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The Dodgers Traded Good Vibes for a Good(ish) Bat off the Bench

In trading Carlos Ruiz for A.J. Ellis, the Phillies and Dodgers swapped back-up catchers and local favorites.
"Can I still call you?" "I'd like that." Photo credit: Robert Hanashiro-USA TODAY Sports

Thursday afternoon, the Los Angeles Dodgers and the Philadelphia Phillies swapped backup catchers. A.J. Ellis went East, Carlos Ruiz went West, and both fan bases mourned the losses of local favorites. Ellis had a sterling clubhouse reputation in L.A., while Ruiz was both one of the last remaining links to Philadelphia's 2008 World Series victory and an inherently lovable type: squat, a good enough bat even in his late 30s, and pretty solid nickname to bellow at the ballpark.


From the Phillies' perspective, the trade was a charitable one. Ruiz had asked the team to see whether it could move him to a contender, and they obliged for little recompense (a couple months of Ellis, who like Ruiz is a free agent at year's end, a single-A pitcher, and a player to be named later). The calculus on the Dodgers' side was more complicated. L.A. sits a couple games clear of the Giants in the NL West race and views this as the sort of move that might make the difference during the stretch run or in the postseason—Ruiz sports a .719 OPS this year to Ellis's .537—but Ellis is also Clayton Kershaw's preferred catcher. When the Dodgers' ace returns from the back injury that has kept him sidelined since June, he won't have his usual partner setting the targets.

Ellis described Kershaw as "shocked" by the trade. The two men wept together, he said.
— Andy McCullough (@McCulloughTimes) August 25, 2016

The obvious way to frame this is as a study of the quantifiable vs. the non-quantifiable. What Ruiz adds to the Dodgers is clear. "The grinder-type approach in the batter's box, we think, can help really lengthen our lineup," team president Andrew Friedman said. The players' responses, though, had a lot less to do with in-game tactics. "We both cried," Ellis said of sharing the news with Kershaw, and Kenley Jansen added, "All I can say is it's a sad day today in the clubhouse."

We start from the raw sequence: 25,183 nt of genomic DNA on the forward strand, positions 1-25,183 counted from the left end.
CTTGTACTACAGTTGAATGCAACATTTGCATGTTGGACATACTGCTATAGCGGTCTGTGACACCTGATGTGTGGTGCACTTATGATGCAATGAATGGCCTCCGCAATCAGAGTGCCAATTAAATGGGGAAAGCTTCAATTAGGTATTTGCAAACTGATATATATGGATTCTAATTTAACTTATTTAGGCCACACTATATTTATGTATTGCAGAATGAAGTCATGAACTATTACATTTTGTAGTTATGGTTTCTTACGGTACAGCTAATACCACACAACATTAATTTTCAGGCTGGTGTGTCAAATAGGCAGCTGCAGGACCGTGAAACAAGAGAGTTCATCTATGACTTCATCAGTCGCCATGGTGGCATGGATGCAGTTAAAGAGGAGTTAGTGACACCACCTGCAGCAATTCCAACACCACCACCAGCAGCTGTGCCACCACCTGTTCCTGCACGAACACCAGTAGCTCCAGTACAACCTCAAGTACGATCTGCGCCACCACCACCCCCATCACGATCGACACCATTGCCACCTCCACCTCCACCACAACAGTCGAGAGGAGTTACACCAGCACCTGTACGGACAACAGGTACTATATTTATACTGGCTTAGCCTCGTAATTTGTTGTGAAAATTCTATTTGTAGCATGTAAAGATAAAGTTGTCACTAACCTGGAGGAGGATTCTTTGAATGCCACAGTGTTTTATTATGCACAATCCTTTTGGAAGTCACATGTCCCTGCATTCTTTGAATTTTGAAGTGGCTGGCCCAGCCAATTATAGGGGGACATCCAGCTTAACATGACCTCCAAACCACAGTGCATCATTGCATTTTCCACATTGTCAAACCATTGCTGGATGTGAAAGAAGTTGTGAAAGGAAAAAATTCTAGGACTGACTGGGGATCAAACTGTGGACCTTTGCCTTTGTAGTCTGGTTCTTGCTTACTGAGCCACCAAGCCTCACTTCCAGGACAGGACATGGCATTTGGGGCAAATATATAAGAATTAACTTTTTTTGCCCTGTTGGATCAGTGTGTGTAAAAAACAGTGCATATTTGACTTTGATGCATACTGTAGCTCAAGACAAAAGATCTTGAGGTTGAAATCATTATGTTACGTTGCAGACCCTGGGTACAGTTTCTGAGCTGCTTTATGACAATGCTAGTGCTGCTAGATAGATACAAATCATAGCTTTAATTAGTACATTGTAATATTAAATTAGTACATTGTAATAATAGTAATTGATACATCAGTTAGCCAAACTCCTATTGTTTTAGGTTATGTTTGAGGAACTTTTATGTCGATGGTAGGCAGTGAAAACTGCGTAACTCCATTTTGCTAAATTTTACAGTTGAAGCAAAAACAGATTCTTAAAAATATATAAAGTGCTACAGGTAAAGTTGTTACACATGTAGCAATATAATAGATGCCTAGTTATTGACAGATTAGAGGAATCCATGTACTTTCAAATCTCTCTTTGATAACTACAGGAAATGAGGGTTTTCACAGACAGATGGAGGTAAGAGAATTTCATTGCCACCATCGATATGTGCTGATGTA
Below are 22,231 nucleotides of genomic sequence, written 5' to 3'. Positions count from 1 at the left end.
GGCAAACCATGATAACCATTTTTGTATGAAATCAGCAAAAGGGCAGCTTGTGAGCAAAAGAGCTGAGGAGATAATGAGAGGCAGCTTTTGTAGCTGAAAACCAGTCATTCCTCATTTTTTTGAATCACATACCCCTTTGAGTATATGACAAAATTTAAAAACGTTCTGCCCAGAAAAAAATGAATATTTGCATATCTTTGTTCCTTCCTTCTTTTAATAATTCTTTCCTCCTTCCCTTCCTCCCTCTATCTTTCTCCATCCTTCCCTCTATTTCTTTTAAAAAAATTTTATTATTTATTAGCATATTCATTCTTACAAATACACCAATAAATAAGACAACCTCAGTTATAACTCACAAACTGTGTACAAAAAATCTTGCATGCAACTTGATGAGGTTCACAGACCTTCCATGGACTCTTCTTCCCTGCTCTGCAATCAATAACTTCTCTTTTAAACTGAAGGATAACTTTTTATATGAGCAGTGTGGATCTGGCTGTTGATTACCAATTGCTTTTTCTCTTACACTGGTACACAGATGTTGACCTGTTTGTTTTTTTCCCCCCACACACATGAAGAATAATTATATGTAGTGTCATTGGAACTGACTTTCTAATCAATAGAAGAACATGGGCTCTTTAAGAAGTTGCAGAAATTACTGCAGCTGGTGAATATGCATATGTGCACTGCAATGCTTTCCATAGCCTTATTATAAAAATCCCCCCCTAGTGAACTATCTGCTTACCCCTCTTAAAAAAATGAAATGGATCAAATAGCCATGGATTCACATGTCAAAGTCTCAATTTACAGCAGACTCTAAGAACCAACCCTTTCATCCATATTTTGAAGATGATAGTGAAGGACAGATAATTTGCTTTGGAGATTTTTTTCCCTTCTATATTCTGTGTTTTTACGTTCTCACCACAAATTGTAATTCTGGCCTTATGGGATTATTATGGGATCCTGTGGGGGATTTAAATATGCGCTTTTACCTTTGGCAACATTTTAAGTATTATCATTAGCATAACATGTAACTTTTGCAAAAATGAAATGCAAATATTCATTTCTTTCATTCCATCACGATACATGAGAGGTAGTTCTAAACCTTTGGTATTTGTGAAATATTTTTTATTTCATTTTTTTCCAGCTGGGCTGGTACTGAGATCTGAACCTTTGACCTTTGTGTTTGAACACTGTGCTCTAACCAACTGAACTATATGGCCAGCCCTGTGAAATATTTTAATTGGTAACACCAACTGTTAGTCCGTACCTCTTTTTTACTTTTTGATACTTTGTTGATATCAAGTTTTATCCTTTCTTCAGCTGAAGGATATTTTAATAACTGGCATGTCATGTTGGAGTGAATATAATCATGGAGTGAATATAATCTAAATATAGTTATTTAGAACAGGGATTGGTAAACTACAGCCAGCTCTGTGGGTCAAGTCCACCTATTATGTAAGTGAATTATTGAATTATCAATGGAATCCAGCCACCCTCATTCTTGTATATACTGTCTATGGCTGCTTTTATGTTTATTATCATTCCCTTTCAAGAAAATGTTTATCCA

With the trade, one low-hitting backup backstop for a higher-hitting one, the rest of L.A.'s season becomes a parable. Fans of every team get used to these sorts of moves, but this one seems to have been made with colder eyes than most. This Dodgers season has had a feel-good element, as they have withstood big-name departures and injuries to overtake a Giants team that held baseball's best record at the All-Star break. Zack Greinke and Yasiel Puig are gone, Kershaw is hurt, the starting staff is in shambles, but wins (and San Francisco losses) keep coming. It's the kind of run that can make fans into true believers in things like chemistry and fate.

Now, the good vibes have been swapped out, in part, for an upgraded bench bat. If L.A. doesn't advance in the postseason, Ruiz and Friedman will make a handy peg for blame, doubly so if Kershaw's October struggles continue. Even if the Dodgers keep it up, though—if they bury the Giants and speed through the divisional and league-championship rounds and into the World Series—it will be a little bit more of a bummer than it could have been. There will be no clutch Ruiz double that Ellis, theoretically, couldn't have matched, no stellar Kershaw outing that Ellis couldn't have caught, and to L.A. fans, it all would have been better coming from him.